Why does no-one want to discuss invoices created by DVML commercial manager Guy Hedderwick on his extensive travels, except for Dunedin campaigner Bev Butler? Who signed them off? Neville Frost (DVML finance manager) and Darren Burden (ex DVML chief executive). Why is Hedderwick at Adelaide working part-time for DVML when there’s an empty, brand new multimillion-dollar stadium sinking into the mire at Dunedin? Doesn’t Hedderwick also work for the Otago Rugby Football Union (ORFU)? What’s really happening?

Bev Butler [odt.co.nz] 2This morning we have seen media reaction to Bev Butler’s investigation into Guy Hedderwick’s expenses using the Local Government Official Information and Meetings Act (LGOIMA) to obtain invoices —we have also seen Otago Daily Times reporting various replies it has sought from the local burghers about this.

Some invoices show stays in five-star hotel rooms costing up to US$300 per night. There is a swathe of rib-eye steaks and expensive bottles of wine attending Hedderwick’s travel across the world and domestic.

█ What did Butler say in her Media Release to upset DVML finance manager Neville Frost (ex ORFU)? Find out below.

### ODT Online Sat, 22 Mar 2014
DVML head slams Butler’s allegations
By Chris Morris
Allegations of inappropriate spending by a former manager at Forsyth Barr Stadium have prompted an angry retort from the company running the venue. The claims came from former Stop the Stadium president Bev Butler in response to invoices and other documents released to her by Dunedin Venues Management Ltd, which runs the stadium. The material showed DVML’s former commercial manager, Guy Hedderwick, had accrued nearly $80,000 in travel costs and expenses while taking 51 work-related trips since 2010.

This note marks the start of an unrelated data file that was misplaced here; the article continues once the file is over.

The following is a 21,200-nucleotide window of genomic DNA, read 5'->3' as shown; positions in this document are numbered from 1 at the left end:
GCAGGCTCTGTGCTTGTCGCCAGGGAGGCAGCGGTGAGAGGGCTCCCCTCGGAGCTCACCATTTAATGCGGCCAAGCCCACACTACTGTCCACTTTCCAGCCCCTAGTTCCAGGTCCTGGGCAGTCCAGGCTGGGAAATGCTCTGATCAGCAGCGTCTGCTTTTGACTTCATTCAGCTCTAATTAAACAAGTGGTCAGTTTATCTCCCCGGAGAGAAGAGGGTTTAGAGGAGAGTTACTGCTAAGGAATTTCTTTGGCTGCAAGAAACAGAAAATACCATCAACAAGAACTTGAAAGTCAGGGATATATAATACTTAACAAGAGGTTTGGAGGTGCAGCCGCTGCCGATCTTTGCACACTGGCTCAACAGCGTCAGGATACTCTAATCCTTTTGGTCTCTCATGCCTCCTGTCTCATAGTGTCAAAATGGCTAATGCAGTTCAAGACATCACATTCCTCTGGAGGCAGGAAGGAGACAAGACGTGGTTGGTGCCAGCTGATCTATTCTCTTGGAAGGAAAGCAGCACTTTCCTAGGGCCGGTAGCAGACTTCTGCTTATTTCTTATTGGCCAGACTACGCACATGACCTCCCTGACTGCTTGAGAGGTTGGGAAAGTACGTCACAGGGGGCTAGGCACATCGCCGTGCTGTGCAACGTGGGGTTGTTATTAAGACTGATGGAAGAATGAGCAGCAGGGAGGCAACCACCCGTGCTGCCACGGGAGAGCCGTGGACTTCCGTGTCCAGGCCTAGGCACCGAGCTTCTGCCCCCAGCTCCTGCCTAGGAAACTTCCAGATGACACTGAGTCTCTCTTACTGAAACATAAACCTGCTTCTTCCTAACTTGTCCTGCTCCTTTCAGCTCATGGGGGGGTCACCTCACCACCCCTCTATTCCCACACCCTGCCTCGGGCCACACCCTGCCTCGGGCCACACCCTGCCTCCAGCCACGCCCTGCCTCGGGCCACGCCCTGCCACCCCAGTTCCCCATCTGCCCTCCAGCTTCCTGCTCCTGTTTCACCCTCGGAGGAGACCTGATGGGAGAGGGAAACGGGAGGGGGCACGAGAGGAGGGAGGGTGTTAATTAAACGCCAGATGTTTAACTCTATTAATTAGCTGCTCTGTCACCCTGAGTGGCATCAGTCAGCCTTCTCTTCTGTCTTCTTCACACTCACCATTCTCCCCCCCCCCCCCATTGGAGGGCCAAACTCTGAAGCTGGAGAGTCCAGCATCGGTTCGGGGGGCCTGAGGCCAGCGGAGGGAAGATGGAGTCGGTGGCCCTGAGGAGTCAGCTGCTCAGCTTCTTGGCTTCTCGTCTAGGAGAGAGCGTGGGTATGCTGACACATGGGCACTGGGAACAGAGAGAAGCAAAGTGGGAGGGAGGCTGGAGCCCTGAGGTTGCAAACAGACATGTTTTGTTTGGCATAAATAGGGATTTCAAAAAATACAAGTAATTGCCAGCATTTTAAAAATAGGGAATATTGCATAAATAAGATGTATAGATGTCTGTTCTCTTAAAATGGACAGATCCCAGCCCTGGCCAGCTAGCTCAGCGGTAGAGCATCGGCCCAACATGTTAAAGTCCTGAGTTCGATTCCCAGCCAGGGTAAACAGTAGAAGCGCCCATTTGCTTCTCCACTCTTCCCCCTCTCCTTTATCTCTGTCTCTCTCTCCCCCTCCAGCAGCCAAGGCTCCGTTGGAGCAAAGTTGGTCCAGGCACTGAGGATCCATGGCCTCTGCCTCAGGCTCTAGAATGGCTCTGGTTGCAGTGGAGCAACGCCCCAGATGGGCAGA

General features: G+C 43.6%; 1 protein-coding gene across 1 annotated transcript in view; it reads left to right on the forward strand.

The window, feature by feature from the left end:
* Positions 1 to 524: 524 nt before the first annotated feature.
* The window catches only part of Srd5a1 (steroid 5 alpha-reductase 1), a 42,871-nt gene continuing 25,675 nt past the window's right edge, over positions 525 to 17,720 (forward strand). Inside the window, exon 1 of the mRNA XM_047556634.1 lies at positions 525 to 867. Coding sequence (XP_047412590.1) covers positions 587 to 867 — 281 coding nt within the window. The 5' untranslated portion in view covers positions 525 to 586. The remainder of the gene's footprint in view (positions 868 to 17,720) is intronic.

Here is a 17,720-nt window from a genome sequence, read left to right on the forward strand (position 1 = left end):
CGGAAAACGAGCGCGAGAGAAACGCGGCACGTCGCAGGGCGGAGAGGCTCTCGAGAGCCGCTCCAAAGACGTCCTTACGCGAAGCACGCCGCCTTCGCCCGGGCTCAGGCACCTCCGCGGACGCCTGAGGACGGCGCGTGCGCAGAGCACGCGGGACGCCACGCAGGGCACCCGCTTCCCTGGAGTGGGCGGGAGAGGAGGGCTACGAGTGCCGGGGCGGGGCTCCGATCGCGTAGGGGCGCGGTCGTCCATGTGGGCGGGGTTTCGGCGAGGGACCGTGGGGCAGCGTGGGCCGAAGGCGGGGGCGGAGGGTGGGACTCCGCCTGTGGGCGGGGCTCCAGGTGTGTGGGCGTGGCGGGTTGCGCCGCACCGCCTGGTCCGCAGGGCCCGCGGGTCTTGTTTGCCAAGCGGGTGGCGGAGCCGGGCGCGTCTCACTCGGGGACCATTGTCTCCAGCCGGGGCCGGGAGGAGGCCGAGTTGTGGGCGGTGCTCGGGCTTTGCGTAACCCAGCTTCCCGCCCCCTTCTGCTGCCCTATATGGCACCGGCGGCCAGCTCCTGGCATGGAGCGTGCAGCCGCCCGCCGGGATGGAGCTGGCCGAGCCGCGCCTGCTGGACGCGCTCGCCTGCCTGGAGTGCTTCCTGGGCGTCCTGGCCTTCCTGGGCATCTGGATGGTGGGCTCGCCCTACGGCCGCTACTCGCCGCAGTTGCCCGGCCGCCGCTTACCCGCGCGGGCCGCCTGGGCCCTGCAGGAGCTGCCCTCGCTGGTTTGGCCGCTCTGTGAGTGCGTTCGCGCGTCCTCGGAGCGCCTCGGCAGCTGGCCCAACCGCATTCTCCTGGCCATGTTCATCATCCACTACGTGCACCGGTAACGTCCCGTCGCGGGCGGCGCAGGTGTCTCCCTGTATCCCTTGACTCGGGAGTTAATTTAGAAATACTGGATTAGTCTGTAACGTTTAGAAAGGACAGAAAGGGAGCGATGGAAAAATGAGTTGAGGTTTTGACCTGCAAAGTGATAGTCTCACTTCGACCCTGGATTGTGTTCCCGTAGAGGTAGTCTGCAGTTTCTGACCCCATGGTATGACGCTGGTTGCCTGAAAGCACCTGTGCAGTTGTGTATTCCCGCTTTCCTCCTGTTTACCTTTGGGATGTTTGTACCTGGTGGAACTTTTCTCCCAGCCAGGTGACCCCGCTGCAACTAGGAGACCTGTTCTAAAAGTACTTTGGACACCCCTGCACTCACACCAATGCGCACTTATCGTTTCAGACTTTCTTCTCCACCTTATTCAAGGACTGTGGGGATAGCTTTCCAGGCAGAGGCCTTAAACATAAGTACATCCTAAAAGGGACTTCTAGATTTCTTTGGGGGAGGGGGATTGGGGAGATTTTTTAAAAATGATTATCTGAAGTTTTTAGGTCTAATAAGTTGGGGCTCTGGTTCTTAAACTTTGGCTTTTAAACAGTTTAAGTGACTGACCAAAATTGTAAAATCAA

Read more

### ODT Online Sat, 22 Mar 2014
Company threatening to charge for OIA answers
By Chris Morris
The company running Dunedin’s Forsyth Barr Stadium is threatening to charge for future responses to official information requests after being inundated with questions from stadium critic Bev Butler. The move by Dunedin Venues Management Ltd was immediately slammed by Ms Butler yesterday, who said it was ”an attempt to keep me off their trail”.
Read more

MEDIA RELEASE Sunday 23 March 2014
By Bev Butler

MONEY FOR JAM…..FIG JAM

Ratepayers of Dunedin will once again be amazed with the news that they have paid over $80,000 for the activities of the “departed” commercial manager of DVML, Guy Hedderwick, to travel the world leading the life of Riley with little noticeable benefit.

Readers of some newspapers will have learned recently that Dunedin Venues Management Ltd (DVML), the Dunedin City Council owned company that runs the stadium, paid out over $54,000 in entitlements to former chief executive David Davies when he returned to Wales, and just on $30,000 when CEO Darren Burden left to run the Christchurch stadium after a year’s work with DVML. The amounts and details of any “entitlements” paid to DVML’s commercial manager were refused on the basis of Mr Hedderwick’s privacy after the DVML board chairman, Canterbury resident, Sir John Hansen was advised by DVML staff that Mr Hedderwick’s privacy outweighed public interest.

While these details remain hidden, what has surfaced is just what it has cost Dunedin ratepayers to keep Mr Hedderwick in the manner to which he clearly has become accustomed.

Mr Hedderwick left Dunedin around August of 2013 to pursue a role with DVML in Adelaide similar to the one he had in Dunedin; with arrangements in place that see DVML continuing to employ Mr Hedderwick and meet his expenses while he pursues his role of attracting acts and sponsors to the stadium. His efforts have been almost totally in vain. The only act to appear at the stadium since Mr Hedderwick has been living in Adelaide has been an Australian based franchised Abba look-alike band, Bjorn Again, who in their previous visit to Dunedin appeared at the Regent Theatre. The act attracted 3500 people to the stadium. It was reported at the time that while a similar event the year before had attracted twice this number, DVML were “pleased” at this response. The rationale for this pleasure is hard to fathom.